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Pi-top

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Pi-Top
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Summary

Key Features

  • Raspberry Pi 3-based laptop
  • Build-it-yourself
  • 12-hour battery life
  • 13.3-inch screen
  • No speakers
  • Modular design
  • Linux-based Pi-top OS
  • Manufacturer: Pi-Top
  • Review Price: to be confirmed

What is the Pi-top?

The Raspberry Pi is the beloved mascot of makers and tinkerers all across the world and has sold more than eight million units. While the sales figures are impressive, the Pi hasn’t yet made the jump to being an everyday device for the masses. To most people, it remains a circuit board that they don’t understand.

Pi-top is hoping to change that, with an eponymous build-it-yourself laptop kit that turns the Pi into something a little more familiar. Granted, the idea may sound ludicrous at first – but it actually has plenty going for it.

Weighing a meagre 1.5kg, it’s light for a 13.3-inch laptop and has a long 12-hour battery life. Combine that with the low $299 price point and the Pi-top is capable of giving Chromebooks a run for their money.

Yet for all these benefits the Pi-top isn’t trying to replace budget laptops for adults. Instead, it’s set itself up as a laptop for kids between the ages of nine and 16. Pi-top has even developed a suite of workshops and games to teach kids how to code and build their own hardware.

Related: Best Linux Distro 2016

Editor's note: We're not scoring the Pi-top as there's nothing in the market to compare it against

Watch: Raspberry Pi 3 vs Pi 2 – what's the difference?

Some assembly required

The Pi-top’s lurid green shell arrives in four pieces, which, along with the internal components, have to be assembled before you can do anything else. If you’ve ever played with Airfix planes then this won’t be particularly taxing; the assembly process is illustrated with Lego-like diagrams that kids can easily follow.

Parental guidance is still recommended, but the Pi-top isn’t something you’ll have to assemble the night before just to make sure it works. It took me around 20 minutes, and I was amazed that it was mostly a tool-free experience. The chassis simply slots together with a few bolts to reinforce it.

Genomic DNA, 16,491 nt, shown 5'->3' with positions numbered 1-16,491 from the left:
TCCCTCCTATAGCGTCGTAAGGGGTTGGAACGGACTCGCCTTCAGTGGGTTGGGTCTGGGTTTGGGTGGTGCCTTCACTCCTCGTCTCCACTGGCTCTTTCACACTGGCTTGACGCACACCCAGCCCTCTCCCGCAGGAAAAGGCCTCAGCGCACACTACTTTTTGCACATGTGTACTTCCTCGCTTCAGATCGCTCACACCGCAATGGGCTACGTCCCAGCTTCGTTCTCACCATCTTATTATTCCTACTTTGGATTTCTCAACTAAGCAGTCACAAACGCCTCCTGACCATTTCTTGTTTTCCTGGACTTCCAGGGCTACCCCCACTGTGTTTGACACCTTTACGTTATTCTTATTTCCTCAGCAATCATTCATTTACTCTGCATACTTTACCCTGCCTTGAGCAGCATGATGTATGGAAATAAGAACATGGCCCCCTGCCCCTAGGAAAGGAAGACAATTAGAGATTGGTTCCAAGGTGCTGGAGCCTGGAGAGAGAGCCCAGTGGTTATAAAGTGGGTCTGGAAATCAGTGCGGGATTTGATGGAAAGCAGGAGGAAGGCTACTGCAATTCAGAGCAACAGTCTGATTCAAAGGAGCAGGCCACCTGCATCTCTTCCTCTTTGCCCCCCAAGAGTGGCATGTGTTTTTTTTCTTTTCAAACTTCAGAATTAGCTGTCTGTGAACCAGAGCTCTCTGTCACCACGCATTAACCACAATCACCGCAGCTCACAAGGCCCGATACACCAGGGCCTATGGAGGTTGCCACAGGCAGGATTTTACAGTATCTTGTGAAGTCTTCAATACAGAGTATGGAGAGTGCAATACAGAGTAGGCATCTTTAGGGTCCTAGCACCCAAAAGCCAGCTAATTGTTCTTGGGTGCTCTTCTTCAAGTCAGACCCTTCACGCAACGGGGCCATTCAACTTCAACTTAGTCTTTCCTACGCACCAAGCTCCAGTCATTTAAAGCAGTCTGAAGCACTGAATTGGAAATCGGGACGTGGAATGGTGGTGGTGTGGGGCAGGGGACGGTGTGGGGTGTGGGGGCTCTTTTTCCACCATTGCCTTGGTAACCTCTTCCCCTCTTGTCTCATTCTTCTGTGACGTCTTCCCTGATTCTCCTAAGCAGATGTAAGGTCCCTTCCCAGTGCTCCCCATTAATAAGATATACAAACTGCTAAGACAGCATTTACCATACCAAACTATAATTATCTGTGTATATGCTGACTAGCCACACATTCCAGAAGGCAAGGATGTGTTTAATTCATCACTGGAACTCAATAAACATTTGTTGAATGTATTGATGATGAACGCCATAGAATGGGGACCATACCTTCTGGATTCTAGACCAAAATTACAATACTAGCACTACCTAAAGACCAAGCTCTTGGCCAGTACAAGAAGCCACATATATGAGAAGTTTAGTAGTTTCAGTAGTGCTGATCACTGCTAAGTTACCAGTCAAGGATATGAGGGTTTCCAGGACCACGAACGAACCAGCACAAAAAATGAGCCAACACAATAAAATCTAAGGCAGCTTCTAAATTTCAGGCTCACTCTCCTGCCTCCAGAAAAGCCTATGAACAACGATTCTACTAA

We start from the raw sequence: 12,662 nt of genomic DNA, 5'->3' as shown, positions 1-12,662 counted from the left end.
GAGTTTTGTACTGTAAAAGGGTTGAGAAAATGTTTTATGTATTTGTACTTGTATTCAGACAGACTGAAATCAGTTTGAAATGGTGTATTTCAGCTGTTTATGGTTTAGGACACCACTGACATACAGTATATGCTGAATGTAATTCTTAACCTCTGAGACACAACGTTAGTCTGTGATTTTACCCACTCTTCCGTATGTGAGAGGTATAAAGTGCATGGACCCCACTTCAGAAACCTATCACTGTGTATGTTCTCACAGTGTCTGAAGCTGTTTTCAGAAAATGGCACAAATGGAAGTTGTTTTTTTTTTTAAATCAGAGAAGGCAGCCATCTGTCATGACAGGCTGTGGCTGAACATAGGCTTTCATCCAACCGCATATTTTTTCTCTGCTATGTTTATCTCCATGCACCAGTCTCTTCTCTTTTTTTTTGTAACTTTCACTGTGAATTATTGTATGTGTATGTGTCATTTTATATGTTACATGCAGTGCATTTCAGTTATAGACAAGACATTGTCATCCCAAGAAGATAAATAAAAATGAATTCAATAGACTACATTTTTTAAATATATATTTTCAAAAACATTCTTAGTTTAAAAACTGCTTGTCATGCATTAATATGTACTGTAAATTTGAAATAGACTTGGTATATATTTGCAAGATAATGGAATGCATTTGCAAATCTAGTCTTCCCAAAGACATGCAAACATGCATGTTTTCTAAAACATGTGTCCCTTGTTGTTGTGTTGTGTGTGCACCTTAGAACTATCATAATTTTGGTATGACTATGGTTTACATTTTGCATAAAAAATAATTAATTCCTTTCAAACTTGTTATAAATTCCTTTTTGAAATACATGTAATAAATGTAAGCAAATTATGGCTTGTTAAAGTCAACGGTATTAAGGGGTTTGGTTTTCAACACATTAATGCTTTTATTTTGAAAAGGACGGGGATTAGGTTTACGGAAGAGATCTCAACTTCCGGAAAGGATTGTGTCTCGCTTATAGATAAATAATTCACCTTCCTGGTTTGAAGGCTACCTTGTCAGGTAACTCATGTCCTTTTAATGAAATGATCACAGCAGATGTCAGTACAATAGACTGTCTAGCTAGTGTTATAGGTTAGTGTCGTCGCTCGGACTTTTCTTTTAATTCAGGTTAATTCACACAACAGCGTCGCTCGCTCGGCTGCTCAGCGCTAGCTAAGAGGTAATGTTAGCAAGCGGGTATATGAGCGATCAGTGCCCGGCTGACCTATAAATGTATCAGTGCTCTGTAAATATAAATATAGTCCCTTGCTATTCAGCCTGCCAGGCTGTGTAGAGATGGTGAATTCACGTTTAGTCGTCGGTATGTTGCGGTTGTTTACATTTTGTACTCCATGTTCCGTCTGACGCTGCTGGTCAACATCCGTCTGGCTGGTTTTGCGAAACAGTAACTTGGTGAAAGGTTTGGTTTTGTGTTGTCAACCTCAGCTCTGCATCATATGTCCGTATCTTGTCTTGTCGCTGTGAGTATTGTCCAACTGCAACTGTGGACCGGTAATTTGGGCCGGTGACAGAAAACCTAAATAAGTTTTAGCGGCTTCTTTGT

Initially, I was a little concerned about this simplified design. The hardware is protected by a single, easily removed piece of black plastic. But after two weeks of testing, the Pi-top proved as resilient as any other laptop – and the fact that you can easily reveal the innards made it fascinating, even for supposed adults like me.

The design isn’t without compromises, however. The biggest is that the are no speakers, which makes it impossible to play music or enjoy many games to their fullest. It does have a 3.5mm jack, so headphones of external speakers are supported.

PPi-top 20

Pi-top is also an expandable platform and speaker modules are available. If you’re approaching Pi-top as an adult’s laptop then the need to wire in your own speakers would be awful, but for kids, this is a great weekend project.

Speakers aren’t the only add-on available either. There are official Pi-top prototyping boards for open-ended experiments, plus a huge array of sensors. The Pi-top’s chassis is a limiting factor, however. You’ll need to ensure that any modules you buy are no bigger than the Pi itself. If they are, they won’t fit in the chassis.

Raspberry Pi 3 vs BBC Micro BitPPi-top 4

It's what you do with it that counts

Unlike other laptops, Pi-top runs a unique operating system known as Pi-topOS – a fork of Raspbian, which is based on the Debian, Linux distro. The OS is kind of like Windows, but newcomers should be prepared to step outside of their comfort zones occasionally.

Pi-top has done everything it can to lessen the learning curve. Pi-topOS is divided into two basic layers: one with a simplified interface and one that’s vanilla Raspbian. The Pi-top will default to the trimmed-down layer at boot, with a colourful background, on-screen tutorial and limited options. At any time, however, you can switch to the more complete interface or get access to the full power of Linux through the command line terminal.